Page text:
— Philadelphia Eagles (@Eagles) May 7, 2018
I’ll say this though, how much of a buzzkill will it be if for some reason Wentz isn’t ready? What if all these signs are just giant teases? My point is, be careful what you believe until Wentz is on the field in that Thursday night opener vs. Atlanta. The Eagles organization is going to be want to be extra careful with Wentz, especially after what Foles just proved. Don’t let it hit you hard if, for some reason, Foles starts the season. And remember, going with backup Foles is a pretty special option, if you catch my drift.
• “Ding, dong the Penguins are done!” That should’ve been the chant of all Flyers fans when the two-time defending champions were dethroned, albeit by the Washington Capitals. The Pittsburgh Penguins are a level right below the Cowboys and Giants in terms of rival dislike in this town. No Flyer fan should ever be okay with the Penguins winning a Stanley Cup, especially if Sidney Crosby is on that team.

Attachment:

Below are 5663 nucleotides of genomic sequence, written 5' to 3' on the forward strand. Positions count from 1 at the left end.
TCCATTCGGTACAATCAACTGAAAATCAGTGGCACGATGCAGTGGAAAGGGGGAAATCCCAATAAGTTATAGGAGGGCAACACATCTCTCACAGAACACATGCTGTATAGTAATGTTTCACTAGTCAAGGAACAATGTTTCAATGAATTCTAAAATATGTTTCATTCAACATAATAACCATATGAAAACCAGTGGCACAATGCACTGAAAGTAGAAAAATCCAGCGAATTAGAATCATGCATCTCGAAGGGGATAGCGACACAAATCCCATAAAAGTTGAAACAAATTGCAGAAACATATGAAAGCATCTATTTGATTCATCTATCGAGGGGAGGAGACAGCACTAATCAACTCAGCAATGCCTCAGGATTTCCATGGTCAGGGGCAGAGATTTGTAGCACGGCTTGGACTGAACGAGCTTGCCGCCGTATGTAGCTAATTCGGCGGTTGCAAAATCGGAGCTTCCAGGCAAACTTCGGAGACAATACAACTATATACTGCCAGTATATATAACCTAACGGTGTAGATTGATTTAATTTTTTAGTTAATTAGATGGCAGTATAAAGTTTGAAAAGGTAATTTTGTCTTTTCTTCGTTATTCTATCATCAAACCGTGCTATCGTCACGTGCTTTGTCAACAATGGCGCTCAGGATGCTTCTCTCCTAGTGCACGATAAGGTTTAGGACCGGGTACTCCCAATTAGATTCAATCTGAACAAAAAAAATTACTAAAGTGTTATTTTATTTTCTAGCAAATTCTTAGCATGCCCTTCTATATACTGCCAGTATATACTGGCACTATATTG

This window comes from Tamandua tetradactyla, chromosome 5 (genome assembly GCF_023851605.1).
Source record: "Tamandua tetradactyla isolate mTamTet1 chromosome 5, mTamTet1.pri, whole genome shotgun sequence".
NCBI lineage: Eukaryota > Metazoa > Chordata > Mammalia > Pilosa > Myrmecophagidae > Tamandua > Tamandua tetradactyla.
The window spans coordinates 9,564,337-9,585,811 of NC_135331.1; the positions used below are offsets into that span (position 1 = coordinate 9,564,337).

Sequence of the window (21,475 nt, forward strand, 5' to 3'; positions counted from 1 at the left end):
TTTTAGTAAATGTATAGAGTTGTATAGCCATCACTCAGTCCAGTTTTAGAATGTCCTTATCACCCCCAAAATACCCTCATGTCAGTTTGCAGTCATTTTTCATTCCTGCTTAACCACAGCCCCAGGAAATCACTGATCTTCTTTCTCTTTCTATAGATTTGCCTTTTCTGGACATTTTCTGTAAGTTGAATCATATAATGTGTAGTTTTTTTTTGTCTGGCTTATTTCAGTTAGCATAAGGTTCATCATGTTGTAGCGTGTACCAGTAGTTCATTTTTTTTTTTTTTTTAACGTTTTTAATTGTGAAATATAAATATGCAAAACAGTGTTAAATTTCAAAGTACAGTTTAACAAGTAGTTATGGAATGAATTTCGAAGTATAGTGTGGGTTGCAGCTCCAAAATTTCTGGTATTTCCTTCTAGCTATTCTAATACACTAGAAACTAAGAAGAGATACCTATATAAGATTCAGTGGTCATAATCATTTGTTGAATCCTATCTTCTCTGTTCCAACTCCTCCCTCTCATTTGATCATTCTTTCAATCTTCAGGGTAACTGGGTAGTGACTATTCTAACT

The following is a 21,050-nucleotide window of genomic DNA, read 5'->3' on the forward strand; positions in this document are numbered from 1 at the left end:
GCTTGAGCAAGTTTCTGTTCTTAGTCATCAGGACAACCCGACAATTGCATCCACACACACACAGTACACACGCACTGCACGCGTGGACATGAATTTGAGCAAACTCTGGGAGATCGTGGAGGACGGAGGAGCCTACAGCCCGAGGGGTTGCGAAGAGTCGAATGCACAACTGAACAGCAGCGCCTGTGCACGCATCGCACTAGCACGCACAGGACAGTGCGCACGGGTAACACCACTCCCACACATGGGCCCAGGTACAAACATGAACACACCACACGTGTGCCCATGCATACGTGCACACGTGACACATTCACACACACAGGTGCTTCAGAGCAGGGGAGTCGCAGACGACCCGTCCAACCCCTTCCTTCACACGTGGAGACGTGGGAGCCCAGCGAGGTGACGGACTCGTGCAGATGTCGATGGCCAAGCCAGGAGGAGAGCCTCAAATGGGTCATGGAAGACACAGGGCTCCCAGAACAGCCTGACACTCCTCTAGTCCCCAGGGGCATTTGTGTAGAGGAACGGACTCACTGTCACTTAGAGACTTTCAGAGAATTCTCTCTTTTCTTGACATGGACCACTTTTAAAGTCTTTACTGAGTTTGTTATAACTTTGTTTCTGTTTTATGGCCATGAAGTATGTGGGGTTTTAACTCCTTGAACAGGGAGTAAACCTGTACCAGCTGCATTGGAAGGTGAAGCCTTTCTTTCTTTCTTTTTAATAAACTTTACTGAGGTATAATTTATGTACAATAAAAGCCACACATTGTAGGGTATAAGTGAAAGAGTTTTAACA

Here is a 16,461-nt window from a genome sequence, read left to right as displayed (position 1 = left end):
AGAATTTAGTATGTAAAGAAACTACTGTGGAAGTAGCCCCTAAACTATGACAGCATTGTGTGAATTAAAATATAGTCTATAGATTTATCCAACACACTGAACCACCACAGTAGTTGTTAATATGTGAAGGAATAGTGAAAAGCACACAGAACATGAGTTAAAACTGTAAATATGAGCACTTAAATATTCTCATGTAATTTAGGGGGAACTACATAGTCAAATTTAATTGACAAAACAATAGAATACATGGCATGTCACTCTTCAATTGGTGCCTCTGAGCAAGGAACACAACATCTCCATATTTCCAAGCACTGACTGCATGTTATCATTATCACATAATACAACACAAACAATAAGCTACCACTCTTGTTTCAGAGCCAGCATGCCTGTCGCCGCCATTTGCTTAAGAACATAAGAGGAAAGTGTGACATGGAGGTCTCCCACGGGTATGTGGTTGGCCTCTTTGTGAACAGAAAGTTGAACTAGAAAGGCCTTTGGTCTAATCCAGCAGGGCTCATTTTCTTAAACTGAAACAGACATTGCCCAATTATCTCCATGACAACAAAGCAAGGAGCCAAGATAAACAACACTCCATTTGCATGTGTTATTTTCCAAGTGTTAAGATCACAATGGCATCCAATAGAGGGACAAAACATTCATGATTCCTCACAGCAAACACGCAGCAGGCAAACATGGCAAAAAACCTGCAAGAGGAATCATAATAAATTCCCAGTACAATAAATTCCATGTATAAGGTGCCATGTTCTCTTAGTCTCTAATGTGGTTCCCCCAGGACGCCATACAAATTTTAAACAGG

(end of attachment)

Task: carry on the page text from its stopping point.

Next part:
• Odubel taketh and Odubel giveth. For as much as Odubel Herrera may drive you crazy with not hustling or sometimes appearing to be in space with his decisions, the center fielder can play. Legitimately play. His on-base streak of 39 games heading into Friday night isn’t a fluke. He’s talented and can be a perfect spark plug for the Phillies. Just make sure you’re in a good mood the next he makes or mistake or jogs on the base paths.
• And at the same time, while Herrera gives the Phillies’ offense a jolt, their pitching staff is led by a 24-year-old ace very few projected to be an ace, Aaron Nola. The kid can pitch. He’s filthy. His 5-1 record and 2.05 ERA after beating the Giants isn’t a fluke. Nola may not have a zipping fastball, but it’s good enough to mix with other pitches. Nola is good enough that he deserves a nickname for when he pitches. What do you think of, “Nola Night”?